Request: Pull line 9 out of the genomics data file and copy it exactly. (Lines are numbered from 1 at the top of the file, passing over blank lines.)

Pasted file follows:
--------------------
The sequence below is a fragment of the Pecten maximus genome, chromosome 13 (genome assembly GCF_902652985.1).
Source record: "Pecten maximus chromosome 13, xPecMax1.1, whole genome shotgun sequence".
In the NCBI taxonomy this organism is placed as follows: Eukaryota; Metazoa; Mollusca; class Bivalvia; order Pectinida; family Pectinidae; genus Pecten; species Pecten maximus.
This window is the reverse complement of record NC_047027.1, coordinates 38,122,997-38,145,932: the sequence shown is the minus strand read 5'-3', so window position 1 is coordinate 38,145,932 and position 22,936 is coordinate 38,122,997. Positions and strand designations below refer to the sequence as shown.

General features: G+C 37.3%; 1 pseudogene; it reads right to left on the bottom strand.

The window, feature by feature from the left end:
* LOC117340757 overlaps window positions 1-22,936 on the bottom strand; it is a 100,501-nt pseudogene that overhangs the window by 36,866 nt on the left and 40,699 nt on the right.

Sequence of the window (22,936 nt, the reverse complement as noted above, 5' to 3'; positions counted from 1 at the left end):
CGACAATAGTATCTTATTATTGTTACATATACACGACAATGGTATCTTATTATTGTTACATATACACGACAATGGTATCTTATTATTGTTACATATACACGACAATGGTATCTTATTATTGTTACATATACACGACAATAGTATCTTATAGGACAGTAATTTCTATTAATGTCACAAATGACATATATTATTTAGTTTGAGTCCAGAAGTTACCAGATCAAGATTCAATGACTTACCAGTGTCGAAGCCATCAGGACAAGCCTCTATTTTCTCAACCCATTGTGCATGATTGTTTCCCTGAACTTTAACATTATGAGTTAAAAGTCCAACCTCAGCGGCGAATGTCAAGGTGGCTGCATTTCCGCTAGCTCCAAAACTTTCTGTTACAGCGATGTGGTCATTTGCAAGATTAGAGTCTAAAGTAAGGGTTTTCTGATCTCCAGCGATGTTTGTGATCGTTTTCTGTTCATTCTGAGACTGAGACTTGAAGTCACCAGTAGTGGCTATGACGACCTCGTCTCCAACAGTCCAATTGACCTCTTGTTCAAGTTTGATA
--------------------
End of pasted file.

CGACAATAGTATCTTATTATTGTTACATATACACGACAATGGTATCTTATTATTGTTACATATACACGACAATGGTATCTTATTATTGTTACATATACACGACAATGGTATCTTATTATTGTTACATATACACGACAATAGTATCTTATAGGACAGTAATTTCTATTAATGTCACAAATGACATATATTATTTAGTTTGAGTCCAGAAGTTACCAGATCAAGATTCAATGACTTACCAGTGTCGAAGCCATCAGGACAAGCCTCTATTTTCTCAACCCATTGTGCATGATTGTTTCCCTGAACTTTAACATTATGAGTTAAAAGTCCAACCTCAGCGGCGAATGTCAAGGTGGCTGCATTTCCGCTAGCTCCAAAACTTTCTGTTACAGCGATGTGGTCATTTGCAAGATTAGAGTCTAAAGTAAGGGTTTTCTGATCTCCAGCGATGTTTGTGATCGTTTTCTGTTCATTCTGAGACTGAGACTTGAAGTCACCAGTAGTGGCTATGACGACCTCGTCTCCAACAGTCCAATTGACCTCTTGTTCAAGTTTGATA